5. If oxidation is a problem, what about bronze wire?

According to the chart at:
http://copper.org/applications/industrial/DesignGuide/oxidation04.html

and according to the discussion of tin alloys at:
http://www.copper.org/resources/properties/microstructure/cu_tin.html

tin and bronze have a higher resistance to oxidation than copper.

From the "Electrical Conductivity of Copper Alloys" article at:
http://www.keytometals.com/Article79.htm

The conductivity of bronze is about a third of that of copper, so you could use thicker strands of it. From that article it states that phosphor bronzes are used when resistance to corrosion and fatigue are needed.

6. True, there are other alloys with better oxidation resistance, but those probably won't be easy to come by, at least in wire form. Not to mention that few metals can match nickel and chrome in that department.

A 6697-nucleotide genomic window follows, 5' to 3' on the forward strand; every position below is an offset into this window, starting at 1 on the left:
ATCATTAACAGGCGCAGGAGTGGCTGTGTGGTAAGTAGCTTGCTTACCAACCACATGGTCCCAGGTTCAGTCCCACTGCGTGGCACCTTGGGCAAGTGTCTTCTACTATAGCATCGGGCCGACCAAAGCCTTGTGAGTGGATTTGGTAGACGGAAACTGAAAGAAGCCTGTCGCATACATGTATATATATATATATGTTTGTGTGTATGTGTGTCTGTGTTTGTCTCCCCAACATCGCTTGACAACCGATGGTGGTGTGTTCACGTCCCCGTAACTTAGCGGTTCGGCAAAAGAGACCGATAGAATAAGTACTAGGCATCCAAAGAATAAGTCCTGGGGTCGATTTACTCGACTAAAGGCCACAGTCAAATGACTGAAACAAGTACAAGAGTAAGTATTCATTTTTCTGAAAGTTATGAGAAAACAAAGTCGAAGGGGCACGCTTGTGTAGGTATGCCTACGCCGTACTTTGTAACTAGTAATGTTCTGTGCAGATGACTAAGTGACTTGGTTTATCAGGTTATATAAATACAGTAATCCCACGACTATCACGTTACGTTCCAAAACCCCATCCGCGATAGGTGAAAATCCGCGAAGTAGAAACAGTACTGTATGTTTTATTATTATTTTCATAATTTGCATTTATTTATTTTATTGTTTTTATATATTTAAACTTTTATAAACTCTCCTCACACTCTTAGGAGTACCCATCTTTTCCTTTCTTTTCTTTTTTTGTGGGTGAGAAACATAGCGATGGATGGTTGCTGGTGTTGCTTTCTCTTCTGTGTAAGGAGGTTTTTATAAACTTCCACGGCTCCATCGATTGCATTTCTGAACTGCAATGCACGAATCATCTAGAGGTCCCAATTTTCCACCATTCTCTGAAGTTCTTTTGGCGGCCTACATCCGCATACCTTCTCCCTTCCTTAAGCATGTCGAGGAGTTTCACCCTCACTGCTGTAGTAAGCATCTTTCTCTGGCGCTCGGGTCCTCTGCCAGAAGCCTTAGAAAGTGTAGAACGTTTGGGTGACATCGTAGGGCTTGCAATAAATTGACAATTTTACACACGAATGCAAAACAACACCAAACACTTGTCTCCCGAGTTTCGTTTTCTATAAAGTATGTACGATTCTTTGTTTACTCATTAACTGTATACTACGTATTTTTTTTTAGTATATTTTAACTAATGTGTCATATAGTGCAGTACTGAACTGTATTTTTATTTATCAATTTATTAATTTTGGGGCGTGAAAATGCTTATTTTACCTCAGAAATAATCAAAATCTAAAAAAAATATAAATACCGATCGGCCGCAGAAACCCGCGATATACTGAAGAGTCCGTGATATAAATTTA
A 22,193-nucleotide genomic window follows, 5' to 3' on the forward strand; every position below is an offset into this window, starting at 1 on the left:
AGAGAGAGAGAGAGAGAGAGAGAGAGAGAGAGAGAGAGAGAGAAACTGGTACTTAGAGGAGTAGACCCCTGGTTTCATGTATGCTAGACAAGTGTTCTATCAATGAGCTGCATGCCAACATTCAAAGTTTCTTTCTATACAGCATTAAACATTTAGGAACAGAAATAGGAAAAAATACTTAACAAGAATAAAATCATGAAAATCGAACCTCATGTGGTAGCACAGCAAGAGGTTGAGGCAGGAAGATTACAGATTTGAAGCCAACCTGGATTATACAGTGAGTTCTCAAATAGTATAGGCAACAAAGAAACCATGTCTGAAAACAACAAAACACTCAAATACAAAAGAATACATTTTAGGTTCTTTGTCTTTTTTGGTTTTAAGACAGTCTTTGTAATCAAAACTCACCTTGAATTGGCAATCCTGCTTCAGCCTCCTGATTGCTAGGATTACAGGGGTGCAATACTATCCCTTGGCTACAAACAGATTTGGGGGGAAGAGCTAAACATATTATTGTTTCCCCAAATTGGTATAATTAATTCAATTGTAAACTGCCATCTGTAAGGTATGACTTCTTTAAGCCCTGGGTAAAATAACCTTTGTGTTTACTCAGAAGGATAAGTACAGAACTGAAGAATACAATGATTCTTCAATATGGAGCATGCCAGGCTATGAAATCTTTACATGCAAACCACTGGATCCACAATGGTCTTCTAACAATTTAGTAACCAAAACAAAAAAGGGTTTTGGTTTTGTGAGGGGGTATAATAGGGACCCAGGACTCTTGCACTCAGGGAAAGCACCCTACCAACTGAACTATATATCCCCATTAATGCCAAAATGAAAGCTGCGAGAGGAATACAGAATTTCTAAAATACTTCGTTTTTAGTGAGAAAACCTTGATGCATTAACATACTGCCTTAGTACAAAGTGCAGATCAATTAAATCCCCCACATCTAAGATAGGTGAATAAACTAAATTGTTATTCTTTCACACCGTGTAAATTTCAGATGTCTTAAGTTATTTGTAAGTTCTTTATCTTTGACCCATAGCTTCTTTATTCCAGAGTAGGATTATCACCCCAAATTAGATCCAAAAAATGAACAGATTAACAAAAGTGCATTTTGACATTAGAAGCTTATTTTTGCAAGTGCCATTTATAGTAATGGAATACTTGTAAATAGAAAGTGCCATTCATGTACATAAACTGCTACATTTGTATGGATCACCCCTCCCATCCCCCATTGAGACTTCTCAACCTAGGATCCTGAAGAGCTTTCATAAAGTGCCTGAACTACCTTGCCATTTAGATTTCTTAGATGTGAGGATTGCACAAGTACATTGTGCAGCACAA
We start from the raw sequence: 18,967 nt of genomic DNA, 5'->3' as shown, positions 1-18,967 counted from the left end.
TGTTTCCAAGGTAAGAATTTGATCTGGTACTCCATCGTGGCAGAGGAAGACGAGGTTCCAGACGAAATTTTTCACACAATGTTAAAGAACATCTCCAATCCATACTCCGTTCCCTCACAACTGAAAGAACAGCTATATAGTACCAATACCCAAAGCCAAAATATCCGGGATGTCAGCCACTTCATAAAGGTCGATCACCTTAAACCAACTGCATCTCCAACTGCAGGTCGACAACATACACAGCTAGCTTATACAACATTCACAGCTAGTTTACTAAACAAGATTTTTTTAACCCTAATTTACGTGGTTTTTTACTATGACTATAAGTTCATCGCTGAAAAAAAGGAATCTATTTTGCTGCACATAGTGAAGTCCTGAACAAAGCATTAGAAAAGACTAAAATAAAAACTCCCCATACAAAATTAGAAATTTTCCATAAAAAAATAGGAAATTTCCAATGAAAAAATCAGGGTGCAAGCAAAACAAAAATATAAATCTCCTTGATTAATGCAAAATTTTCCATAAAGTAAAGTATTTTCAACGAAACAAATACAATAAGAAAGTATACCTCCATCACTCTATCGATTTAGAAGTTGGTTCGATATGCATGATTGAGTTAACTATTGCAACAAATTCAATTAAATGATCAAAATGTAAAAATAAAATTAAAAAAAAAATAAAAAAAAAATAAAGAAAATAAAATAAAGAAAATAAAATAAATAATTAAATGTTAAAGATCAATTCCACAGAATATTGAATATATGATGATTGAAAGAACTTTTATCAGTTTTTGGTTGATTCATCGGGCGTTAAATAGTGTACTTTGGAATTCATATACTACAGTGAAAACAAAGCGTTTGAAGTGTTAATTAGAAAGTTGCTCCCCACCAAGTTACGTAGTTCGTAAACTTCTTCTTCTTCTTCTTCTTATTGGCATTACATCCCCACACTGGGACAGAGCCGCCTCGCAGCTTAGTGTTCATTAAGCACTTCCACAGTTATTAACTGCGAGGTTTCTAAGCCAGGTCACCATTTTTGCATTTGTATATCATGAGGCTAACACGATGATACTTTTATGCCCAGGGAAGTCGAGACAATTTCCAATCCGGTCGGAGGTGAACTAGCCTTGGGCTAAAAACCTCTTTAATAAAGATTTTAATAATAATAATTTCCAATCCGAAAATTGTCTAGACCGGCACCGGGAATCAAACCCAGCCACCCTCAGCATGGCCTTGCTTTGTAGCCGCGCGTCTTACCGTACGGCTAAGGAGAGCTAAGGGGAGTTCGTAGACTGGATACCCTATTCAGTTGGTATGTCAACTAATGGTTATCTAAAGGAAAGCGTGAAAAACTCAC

Also keep in mind that oxidation speed increases exponentially with temperature; make sure any reference data you use takes your target operating temperature into account.

There are other reasons as well why I would stick to specially-designed materials like nichrome wire in a heater. Any variation in composition or thickness in the wire can lead to the formation of hot spots which are prone to failure.

Finally, when it comes to joining copper and nichrome wires, I generally use small crimp-able brass sleeves. If none are available, try to cut off the crimp portion of a standard crimp-on lug (whole lugs are oft too bulky to use). Also, do use copper wire that is much heavier than the nichrome so that it will act as a heat sink and prevent the junction from heating up and thus rapidly oxidizing.

7. Hi Guys,
Some interesting points I hadn't considered.